A pandemic isn’t a hurricane. We have water and electricity, internet and roads clear of fallen trees, but there is a sort of strange preparation for the unknown akin to a storm. It’s taken shape in bare store shelves, curtailment of entertainment, and news conferences by a governor and president buoyed by doctors, educators, lawyers, administrators, and in South Carolina, chaplains and signers.
What are you doing in self-isolation? I started to clean out my garage. There are remnants of dust and dirt under my workbench that could bury dinosaur bones. Excavating power tools and electrical cords hidden behind boxes and milk crates is a kind of homemade archeology dig, and I am enjoying it. It is tactile therapy and an unexpected bonus was the discovery of a package of latex gloves and painter’s facemasks that may be necessary in the weeks ahead. I hope not.
I’ve imagined setting up a toilet paper stand at the top of my driveway to sell septic-safe rolls for a nominal fee. From a safe distance, I discussed the business venture with my mailman Ryan as he delivered my Amazon package in blue latex gloves.
“Sounds like a good idea.”
“It isn’t.” I laughed and handed him a free roll for safekeeping.
I’m retired and I don’t have kids, so the stress of home schooling and on-line learning, or imagining inventive ways to maintain family sanity are not a factor for me during these days of confinement. Sarah, my 16-year-old neighbor, expressed her frustration with internet speed and the sudden void of social interaction with friends. I wanted to hug her but the invisible shield of social distance blocked our touch. She woke me up to the ripple effect of school closures on our youth and their parents. As a person on a fixed income — and be assured, I am grateful for ANY income — the diminishing value of retirement savings weighs heavy. It’s ugly. Yesterday, the president stressed that we are in a medical crisis, not a financial crisis. It’s both.
We are breaking our habits of Friday Congregational prayer, Sabbath, and Sunday worship. Churches are streaming prayer and worship. I can attend daily Mass via smartphone or computer screen with prayer and contemplation in the afternoons. It’s surreal, but faith is a kind of unearthly act, trusting in something without solid proof. Hope is the same, wanting something good to come from all of this, wanting it to end, hoping that family, friends and neighbors, our community, our world stays safe and recovers — soon. The marquee in front of The Technical College of the Lowcountry reads, “No Matter What, Stay Strong.” Strength is a resolution to face the fear of the unknown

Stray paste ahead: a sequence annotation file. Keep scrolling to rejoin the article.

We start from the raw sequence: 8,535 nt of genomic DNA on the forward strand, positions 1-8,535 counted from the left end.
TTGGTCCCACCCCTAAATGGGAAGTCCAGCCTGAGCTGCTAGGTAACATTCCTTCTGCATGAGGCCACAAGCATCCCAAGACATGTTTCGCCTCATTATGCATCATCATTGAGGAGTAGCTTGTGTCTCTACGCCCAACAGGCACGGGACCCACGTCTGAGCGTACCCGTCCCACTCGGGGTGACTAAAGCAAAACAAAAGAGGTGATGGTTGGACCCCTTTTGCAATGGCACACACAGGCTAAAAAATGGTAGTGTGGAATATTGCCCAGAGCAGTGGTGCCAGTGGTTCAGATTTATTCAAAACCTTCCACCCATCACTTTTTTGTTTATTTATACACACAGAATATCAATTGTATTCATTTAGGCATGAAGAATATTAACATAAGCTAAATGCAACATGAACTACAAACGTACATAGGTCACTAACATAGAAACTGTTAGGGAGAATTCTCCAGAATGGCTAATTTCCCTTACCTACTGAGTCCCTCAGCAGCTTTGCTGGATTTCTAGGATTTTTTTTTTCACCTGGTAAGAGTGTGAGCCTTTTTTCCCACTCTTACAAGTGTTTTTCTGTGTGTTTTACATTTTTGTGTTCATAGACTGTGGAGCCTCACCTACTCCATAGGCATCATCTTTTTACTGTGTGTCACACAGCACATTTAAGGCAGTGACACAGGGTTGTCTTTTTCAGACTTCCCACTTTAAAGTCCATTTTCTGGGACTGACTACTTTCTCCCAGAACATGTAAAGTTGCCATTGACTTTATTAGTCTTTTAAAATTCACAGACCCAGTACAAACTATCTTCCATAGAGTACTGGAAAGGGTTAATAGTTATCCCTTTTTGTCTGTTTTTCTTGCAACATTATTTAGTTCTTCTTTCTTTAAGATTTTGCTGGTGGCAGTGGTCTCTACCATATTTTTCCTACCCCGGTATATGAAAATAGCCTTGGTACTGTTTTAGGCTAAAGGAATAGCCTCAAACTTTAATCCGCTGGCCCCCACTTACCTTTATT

On my walks with Trooper along the Coosaw River, I look up and wonder what the gulls are witnessing as they glide over our coastline. It’s a new kind of quiet. Without the daily number of cars and trucks moving along the roads, the air must be different. Do they sense an infection spreading below them? Are they as baffled as we are by the sudden changes? What are we going to learn from this outbreak? Will this change the way we live our lives, treat our environment, and care for one another?
It’s weird, the places we find gratitude. As interesting are the things to be grateful for during these virus days. I am grateful for milk in the refrigerator, bananas on the counter, and cans of Campbell’s tomato soup in the pantry beside the jar of peanut butter. Maybe this potential mixture of foodstuffs in any digestive system is justification for the frenzy to stock up on toilet paper!
I am writing Whatever with the knowledge that fewer people may read this Lowcountry Weekly edition as it may or may not be distributed in print. Following the rules to stay at home, there are less people moving about to pick the paper up from the wire racks on street corners, at the YMCA, or in the library lobby. I’m just grateful for the opportunity to process this virus through sentences and paragraphs.
No, this isn’t a hurricane. We track tropical storms and hurricanes using predictive technology to chart the strength and path of events like Hugo, Matthew, Florence, and Irma. This is a tempest of disease testing our medical know-how, our resolve, and who we are as individuals and as a collective of human beings. The paradox I struggle with is that the best thing we can do to stay together is to stay apart. Unlike our medical professionals, first-responders, and law enforcement, I feel helpless to help so I pray, donate, try to focus on long neglected household tasks, and write.
Stay strong, the signboard says. And no matter what, love one another.